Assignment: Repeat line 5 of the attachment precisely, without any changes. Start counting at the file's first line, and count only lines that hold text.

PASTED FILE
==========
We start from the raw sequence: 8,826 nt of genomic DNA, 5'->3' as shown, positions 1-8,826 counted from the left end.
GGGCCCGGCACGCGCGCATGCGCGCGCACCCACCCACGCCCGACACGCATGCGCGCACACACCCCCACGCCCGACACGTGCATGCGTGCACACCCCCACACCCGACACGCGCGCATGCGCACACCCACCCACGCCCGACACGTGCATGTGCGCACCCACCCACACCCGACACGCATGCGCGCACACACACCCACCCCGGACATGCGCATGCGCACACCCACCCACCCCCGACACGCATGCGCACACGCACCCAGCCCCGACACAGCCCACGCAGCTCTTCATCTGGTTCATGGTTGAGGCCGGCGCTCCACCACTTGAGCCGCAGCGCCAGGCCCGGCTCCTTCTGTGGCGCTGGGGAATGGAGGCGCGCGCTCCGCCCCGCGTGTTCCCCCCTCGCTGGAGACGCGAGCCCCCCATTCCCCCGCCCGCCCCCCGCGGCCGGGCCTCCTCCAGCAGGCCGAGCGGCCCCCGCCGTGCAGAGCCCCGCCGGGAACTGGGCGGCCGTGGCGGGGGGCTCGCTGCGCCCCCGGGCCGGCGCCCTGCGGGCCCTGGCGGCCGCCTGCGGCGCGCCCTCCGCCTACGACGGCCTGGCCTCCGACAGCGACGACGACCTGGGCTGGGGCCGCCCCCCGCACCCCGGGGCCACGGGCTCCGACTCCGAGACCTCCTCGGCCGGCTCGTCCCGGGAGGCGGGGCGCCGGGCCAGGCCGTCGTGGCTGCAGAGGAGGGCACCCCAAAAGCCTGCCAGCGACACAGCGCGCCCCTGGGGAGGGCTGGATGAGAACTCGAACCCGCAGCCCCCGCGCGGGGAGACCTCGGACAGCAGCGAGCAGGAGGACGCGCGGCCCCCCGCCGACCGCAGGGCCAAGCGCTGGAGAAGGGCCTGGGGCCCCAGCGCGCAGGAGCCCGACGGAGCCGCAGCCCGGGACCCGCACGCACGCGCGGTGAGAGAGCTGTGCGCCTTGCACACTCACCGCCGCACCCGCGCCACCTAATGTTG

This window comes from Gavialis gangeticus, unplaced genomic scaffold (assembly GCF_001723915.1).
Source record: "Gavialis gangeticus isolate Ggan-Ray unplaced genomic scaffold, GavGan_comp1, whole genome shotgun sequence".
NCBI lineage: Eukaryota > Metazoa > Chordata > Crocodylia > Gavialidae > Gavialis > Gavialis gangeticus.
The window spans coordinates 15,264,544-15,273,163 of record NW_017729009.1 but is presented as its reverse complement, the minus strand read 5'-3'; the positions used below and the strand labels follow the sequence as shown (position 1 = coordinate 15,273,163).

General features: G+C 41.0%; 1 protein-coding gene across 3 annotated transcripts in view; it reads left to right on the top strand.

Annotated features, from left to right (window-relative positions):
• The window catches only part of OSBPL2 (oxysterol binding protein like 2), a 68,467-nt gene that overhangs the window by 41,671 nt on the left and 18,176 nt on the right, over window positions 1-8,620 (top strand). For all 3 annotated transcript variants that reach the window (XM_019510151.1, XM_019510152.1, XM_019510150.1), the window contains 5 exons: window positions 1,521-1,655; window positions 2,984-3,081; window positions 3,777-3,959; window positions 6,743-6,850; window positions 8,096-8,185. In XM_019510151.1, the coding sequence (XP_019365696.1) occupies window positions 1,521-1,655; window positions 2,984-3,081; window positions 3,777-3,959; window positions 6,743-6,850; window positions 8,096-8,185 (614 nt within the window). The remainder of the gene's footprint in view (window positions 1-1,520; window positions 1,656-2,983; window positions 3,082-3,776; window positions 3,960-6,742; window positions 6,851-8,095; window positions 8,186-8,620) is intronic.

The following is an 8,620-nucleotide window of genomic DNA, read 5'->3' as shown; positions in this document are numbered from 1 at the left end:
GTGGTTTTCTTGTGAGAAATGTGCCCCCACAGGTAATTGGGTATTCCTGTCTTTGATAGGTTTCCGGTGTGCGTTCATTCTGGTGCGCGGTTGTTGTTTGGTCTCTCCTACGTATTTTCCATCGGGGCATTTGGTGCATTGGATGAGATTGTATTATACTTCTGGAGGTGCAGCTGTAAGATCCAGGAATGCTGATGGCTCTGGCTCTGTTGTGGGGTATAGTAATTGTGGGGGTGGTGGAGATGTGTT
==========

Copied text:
NCBI lineage: Eukaryota > Metazoa > Chordata > Crocodylia > Gavialidae > Gavialis > Gavialis gangeticus.